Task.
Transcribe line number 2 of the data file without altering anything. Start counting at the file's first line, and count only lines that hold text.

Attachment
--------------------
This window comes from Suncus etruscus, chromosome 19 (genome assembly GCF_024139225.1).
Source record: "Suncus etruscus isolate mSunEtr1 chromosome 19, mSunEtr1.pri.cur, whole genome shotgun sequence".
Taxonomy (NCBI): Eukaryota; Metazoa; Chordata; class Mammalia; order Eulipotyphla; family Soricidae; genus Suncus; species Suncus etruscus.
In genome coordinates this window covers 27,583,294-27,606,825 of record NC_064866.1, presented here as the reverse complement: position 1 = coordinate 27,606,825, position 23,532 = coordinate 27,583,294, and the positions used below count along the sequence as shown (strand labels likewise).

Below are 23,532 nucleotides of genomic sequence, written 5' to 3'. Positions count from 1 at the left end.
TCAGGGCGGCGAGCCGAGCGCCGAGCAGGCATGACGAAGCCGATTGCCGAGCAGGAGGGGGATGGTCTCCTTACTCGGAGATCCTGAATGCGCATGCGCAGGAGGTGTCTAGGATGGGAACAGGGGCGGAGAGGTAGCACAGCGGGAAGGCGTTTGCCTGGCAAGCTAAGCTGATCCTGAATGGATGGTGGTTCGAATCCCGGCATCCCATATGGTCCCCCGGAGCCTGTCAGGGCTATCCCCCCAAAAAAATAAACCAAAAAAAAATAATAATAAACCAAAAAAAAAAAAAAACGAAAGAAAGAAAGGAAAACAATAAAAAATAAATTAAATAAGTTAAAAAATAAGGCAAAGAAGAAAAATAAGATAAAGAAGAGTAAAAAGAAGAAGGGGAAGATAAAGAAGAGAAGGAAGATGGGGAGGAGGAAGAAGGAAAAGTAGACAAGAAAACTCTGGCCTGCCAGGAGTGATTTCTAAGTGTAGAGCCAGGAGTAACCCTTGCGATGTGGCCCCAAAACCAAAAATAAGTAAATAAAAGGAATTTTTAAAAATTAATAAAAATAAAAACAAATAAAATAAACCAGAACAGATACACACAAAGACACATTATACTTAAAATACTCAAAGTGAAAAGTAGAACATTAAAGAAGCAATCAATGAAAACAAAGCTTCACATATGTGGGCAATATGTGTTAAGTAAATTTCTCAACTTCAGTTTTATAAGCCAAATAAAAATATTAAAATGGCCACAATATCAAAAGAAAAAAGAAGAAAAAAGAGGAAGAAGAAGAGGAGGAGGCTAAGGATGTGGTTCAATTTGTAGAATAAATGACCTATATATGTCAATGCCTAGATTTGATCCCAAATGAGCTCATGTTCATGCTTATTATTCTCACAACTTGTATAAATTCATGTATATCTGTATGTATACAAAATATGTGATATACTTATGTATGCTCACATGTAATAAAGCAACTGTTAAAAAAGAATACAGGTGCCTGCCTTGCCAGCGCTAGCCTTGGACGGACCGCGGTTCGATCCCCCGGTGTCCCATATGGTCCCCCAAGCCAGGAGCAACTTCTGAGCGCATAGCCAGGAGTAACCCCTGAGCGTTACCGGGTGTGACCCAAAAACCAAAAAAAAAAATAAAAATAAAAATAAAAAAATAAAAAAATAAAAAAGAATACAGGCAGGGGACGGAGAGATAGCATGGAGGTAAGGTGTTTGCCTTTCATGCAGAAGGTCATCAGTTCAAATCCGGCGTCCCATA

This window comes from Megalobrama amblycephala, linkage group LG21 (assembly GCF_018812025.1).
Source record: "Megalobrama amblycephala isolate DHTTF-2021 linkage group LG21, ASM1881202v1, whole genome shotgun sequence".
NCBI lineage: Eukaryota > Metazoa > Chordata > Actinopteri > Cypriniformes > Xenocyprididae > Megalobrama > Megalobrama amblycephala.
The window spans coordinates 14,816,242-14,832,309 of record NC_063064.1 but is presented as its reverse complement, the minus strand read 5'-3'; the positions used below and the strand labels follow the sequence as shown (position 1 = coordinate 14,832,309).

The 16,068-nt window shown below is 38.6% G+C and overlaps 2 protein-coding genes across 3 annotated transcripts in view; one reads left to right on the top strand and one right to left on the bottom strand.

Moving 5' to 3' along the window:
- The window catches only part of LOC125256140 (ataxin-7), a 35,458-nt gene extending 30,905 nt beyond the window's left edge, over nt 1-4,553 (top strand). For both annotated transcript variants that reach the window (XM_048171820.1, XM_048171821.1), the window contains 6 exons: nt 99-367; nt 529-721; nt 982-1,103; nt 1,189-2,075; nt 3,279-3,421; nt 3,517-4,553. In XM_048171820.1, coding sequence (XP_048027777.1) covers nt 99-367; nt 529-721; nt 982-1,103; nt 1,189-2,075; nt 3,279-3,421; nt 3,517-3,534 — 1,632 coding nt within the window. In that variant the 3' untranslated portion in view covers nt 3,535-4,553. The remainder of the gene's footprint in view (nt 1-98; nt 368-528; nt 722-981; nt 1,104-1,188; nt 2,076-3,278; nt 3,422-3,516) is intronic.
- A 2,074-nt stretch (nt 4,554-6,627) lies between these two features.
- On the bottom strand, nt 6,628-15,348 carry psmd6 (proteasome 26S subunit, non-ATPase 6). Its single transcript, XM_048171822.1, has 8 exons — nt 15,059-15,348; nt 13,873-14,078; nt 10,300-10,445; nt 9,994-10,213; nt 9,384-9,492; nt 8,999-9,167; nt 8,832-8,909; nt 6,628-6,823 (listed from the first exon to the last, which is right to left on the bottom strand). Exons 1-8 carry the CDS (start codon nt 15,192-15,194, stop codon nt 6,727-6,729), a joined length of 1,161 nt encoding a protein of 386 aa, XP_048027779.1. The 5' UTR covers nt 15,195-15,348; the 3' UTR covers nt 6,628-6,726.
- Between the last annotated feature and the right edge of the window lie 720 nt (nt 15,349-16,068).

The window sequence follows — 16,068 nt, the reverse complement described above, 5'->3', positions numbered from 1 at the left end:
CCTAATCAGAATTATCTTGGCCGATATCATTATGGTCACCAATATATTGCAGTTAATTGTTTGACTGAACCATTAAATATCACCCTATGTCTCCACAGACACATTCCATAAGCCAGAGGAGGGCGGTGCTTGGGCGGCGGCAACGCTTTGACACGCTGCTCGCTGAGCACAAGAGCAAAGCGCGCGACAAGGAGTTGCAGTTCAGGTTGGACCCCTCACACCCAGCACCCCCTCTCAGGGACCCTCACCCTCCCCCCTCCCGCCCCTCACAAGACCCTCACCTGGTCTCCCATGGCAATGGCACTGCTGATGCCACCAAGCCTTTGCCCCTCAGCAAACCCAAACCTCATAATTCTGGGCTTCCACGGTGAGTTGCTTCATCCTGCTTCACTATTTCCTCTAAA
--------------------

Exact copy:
Source record: "Suncus etruscus isolate mSunEtr1 chromosome 19, mSunEtr1.pri.cur, whole genome shotgun sequence".